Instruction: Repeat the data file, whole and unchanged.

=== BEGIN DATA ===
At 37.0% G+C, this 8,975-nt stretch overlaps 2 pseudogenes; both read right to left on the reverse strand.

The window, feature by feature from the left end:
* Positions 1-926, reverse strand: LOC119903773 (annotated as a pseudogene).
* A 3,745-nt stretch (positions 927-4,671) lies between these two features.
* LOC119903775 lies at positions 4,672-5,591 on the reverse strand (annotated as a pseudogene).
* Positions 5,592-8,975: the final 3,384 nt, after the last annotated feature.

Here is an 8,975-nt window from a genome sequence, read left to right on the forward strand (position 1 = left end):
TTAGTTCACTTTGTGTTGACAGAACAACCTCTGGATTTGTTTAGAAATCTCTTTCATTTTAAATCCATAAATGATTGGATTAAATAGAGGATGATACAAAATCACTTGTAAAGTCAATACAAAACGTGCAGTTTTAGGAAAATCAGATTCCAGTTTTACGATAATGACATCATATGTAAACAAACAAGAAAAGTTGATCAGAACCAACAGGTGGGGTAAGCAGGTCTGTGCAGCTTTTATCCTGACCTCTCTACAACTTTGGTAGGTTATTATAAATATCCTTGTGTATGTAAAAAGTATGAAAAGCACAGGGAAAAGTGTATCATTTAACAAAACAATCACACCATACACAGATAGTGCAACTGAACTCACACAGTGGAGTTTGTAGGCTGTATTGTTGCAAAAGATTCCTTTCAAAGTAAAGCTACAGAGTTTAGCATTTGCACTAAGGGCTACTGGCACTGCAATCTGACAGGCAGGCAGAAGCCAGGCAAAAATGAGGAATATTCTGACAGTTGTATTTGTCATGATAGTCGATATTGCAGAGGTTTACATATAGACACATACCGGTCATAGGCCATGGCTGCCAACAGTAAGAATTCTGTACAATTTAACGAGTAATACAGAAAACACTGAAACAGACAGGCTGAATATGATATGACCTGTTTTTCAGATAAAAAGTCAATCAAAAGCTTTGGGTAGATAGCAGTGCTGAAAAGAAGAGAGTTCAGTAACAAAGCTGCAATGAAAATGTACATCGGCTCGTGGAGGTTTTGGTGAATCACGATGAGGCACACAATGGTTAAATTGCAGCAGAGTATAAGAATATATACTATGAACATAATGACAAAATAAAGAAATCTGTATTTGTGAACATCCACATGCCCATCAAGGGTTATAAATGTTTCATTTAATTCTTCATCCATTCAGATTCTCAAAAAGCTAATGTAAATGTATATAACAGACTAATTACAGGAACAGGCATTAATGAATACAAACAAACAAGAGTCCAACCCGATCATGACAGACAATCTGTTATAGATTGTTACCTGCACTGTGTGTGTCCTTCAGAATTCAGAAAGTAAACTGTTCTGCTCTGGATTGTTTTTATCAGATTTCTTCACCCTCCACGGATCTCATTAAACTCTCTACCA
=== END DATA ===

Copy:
At 37.0% G+C, this 8,975-nt stretch overlaps 2 pseudogenes; both read right to left on the reverse strand.

The window, feature by feature from the left end:
* Positions 1-926, reverse strand: LOC119903773 (annotated as a pseudogene).
* A 3,745-nt stretch (positions 927-4,671) lies between these two features.
* LOC119903775 lies at positions 4,672-5,591 on the reverse strand (annotated as a pseudogene).
* Positions 5,592-8,975: the final 3,384 nt, after the last annotated feature.

Here is an 8,975-nt window from a genome sequence, read left to right on the forward strand (position 1 = left end):
TTAGTTCACTTTGTGTTGACAGAACAACCTCTGGATTTGTTTAGAAATCTCTTTCATTTTAAATCCATAAATGATTGGATTAAATAGAGGATGATACAAAATCACTTGTAAAGTCAATACAAAACGTGCAGTTTTAGGAAAATCAGATTCCAGTTTTACGATAATGACATCATATGTAAACAAACAAGAAAAGTTGATCAGAACCAACAGGTGGGGTAAGCAGGTCTGTGCAGCTTTTATCCTGACCTCTCTACAACTTTGGTAGGTTATTATAAATATCCTTGTGTATGTAAAAAGTATGAAAAGCACAGGGAAAAGTGTATCATTTAACAAAACAATCACACCATACACAGATAGTGCAACTGAACTCACACAGTGGAGTTTGTAGGCTGTATTGTTGCAAAAGATTCCTTTCAAAGTAAAGCTACAGAGTTTAGCATTTGCACTAAGGGCTACTGGCACTGCAATCTGACAGGCAGGCAGAAGCCAGGCAAAAATGAGGAATATTCTGACAGTTGTATTTGTCATGATAGTCGATATTGCAGAGGTTTACATATAGACACATACCGGTCATAGGCCATGGCTGCCAACAGTAAGAATTCTGTACAATTTAACGAGTAATACAGAAAACACTGAAACAGACAGGCTGAATATGATATGACCTGTTTTTCAGATAAAAAGTCAATCAAAAGCTTTGGGTAGATAGCAGTGCTGAAAAGAAGAGAGTTCAGTAACAAAGCTGCAATGAAAATGTACATCGGCTCGTGGAGGTTTTGGTGAATCACGATGAGGCACACAATGGTTAAATTGCAGCAGAGTATAAGAATATATACTATGAACATAATGACAAAATAAAGAAATCTGTATTTGTGAACATCCACATGCCCATCAAGGGTTATAAATGTTTCATTTAATTCTTCATCCATTCAGATTCTCAAAAAGCTAATGTAAATGTATATAACAGACTAATTACAGGAACAGGCATTAATGAATACAAACAAACAAGAGTCCAACCCGATCATGACAGACAATCTGTTATAGATTGTTACCTGCACTGTGTGTGTCCTTCAGAATTCAGAAAGTAAACTGTTCTGCTCTGGATTGTTTTTATCAGATTTCTTCACCCTCCACGGATCTCATTAAACTCTCTACCA